Every individual is equal before and under the law and has the right to the equal protection and equal benefit of the law without discrimination and, in particular, without discrimination based on race, national or ethnic origin, colour, religion, sex, age or mental or physical disability. Canadian Charter of Rights and Freedoms, Subsection 15(1)
“I’m a member of a visible minority. I’m a woman. I’m the child of immigrants, and an immigrant myself. I came to this country in 1961. English is my second language (although I was lucky enough that I took to it). In April 1985, the equality provisions of the Charter came into effect. And I remember celebrating that with all of the other students in law school in April of 1985.” Harbans Dhillon was born in Hong Kong and spent her early years in southeast Asia, but was raised and educated in Vancouver. After earning her BA, and then pursuing graduate studies in anthropology and sociology both at UBC, she decided those fields of study didn’t engage her sufficiently to pursue any further. Dhillon found work as a lay counselor with the Matsqui Abbotsford Legal Services Society and discovered that “law was really terrifically interesting.” She wrote the LSAT but, still not convinced of law as a career, applied only to UBC Law. The school said yes, and in the end, so did she.
Entering law school was Dhillon’s second immigration. “Law school itself is like a village,” she says. “It has its own culture, its own vocabulary. And it had its own sense of community and belonging. We learned to rely on each other, to shepherd each of us through the complete change in studying and viewing the world.” Just as she had once taken so readily to English, Dhillon found herself becoming fluent in the language of the law. Reading the daily papers, she realized one day, “I was reading those reports [of criminal matters or civil disputes] not just as any ordinary person from the public, but from the perspective of my legal training—looking to see what the issues were, what rules might apply. I realized there had been this subtle but discernible shift in my worldview.”
Motivated by her experiences as a woman and a member of a visible minority, and powerfully influenced by her advocacy work in the Fraser Valley, Dhillon became a champion of human rights. “Throughout law school, I was aware of the importance of law in making a change in the lives of people—women, immigrants, minorities.”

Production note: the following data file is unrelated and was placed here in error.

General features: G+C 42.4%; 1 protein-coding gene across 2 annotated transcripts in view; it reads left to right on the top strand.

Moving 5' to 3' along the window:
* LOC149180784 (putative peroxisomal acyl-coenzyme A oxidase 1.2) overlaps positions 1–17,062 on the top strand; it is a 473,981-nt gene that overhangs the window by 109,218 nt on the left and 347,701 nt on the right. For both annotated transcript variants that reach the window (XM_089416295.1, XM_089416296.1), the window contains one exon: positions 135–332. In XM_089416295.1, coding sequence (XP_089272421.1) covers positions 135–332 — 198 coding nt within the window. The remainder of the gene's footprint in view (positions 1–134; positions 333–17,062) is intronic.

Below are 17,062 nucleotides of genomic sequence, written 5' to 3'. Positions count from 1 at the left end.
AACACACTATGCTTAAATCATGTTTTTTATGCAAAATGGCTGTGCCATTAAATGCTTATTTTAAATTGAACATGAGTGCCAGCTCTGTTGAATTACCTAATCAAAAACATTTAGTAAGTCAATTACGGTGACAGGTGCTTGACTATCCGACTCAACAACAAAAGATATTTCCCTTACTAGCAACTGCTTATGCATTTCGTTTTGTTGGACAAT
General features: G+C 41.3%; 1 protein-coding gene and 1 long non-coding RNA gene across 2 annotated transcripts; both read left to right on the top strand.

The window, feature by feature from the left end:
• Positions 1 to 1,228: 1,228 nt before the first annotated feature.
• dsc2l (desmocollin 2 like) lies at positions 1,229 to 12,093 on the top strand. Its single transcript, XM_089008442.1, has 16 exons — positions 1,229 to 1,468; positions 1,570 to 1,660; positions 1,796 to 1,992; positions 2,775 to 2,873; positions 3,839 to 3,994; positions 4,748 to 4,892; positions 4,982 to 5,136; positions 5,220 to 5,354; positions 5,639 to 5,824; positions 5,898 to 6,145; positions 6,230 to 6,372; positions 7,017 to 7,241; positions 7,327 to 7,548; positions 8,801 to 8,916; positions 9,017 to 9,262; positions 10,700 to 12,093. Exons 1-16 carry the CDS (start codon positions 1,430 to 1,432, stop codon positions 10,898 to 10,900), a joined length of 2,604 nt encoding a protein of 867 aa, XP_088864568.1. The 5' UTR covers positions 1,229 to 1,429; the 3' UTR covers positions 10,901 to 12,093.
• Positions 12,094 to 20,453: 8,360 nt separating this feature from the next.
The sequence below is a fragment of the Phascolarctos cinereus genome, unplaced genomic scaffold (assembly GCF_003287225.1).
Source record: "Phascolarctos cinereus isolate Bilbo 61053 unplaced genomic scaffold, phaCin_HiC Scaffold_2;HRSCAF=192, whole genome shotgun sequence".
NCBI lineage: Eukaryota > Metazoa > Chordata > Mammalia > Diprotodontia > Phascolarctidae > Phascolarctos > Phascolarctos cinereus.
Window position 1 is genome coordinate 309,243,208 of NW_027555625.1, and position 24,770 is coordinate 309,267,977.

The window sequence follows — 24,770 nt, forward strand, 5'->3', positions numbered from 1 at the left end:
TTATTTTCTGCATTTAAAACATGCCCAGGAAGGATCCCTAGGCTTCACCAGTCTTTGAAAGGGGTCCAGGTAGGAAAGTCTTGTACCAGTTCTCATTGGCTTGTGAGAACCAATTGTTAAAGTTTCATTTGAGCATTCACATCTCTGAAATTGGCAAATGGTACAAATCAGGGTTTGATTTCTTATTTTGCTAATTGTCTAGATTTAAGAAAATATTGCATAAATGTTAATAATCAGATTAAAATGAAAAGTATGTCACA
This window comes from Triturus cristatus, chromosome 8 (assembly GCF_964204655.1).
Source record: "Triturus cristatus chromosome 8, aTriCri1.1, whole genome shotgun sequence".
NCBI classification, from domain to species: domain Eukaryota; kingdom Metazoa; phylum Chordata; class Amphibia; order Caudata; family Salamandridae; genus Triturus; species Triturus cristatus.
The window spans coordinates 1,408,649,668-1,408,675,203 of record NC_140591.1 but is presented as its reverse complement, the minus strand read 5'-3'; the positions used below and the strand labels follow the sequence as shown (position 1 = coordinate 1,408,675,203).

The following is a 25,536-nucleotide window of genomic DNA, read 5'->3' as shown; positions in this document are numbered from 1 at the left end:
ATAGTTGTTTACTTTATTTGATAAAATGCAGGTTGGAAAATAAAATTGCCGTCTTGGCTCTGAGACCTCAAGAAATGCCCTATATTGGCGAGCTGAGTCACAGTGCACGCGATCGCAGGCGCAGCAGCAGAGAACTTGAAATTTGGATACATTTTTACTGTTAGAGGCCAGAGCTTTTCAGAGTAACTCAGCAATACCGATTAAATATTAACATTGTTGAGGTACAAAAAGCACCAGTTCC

Dhillon articled with Bull Housser and Tupper in 1987, and practised with the firm from the time of her call in 1988 through 1999. During the same period, she served on the board of the BC Civil Liberties Association, helping to launch their pro bono program, was an active member of the West Coast LEAF (Women’s Legal Education and Action Fund) Association and taught civil litigation at UBC. Then she immigrated again.
In 1999, Harbans Dhillon became the first Indo-Canadian woman ever appointed to the Provincial Court of BC. “In a sense, judges are considered a bit of a world apart,” she says of the transition. “I don’t think I really thought seriously about it until I was about nine years or so into practice. I don’t believe anyone ever talks to law students about becoming a judge. Law students have real, immediate goals: to survive, to prosper as they learn the ropes, to get articles, to be kept on and then to find a place in the legal community. [The idea of judging] certainly wasn’t anywhere in my contemplation when I was going through law school.”
Dhillon’s ability to find herself at home in new territory may have much to do with her sense of gratitude, and the strength of her connection to her origins. She uses the words “community” and “family” frequently as she speaks, and it is fitting that the court on which she serves is responsible for youth criminal justice, work she describes as both heartbreaking and rewarding. “It’s been absolutely a profound sense of privilege for me to be given an opportunity to hold this office,” she says. “To be able to represent the Indo-Canadian community, and to indicate to the women of that community that they have a place in the majority culture is [an] achievement for me.” Dhillon names the Honourable Wally Oppal as a mentor and role model, someone who “has his roots in his community of origin but has managed to transcend that and become a very respected figure in the community at large. I hope that I can follow his lead.”
Dhillon hopes, too, that UBC Law will continue to provide a place of welcome for people who may enter with fears or doubts, as she did, and who may find themselves at first strangers in a strange land. “The law school … started certainly in the ’80s to represent the larger community. It does require hard work, skill and ability. But then you find a home there.”
Written by Diane Haynes and originally published in the UBC Law Alumni Magazine, Fall 2005. A PDF of the full issue can be found here.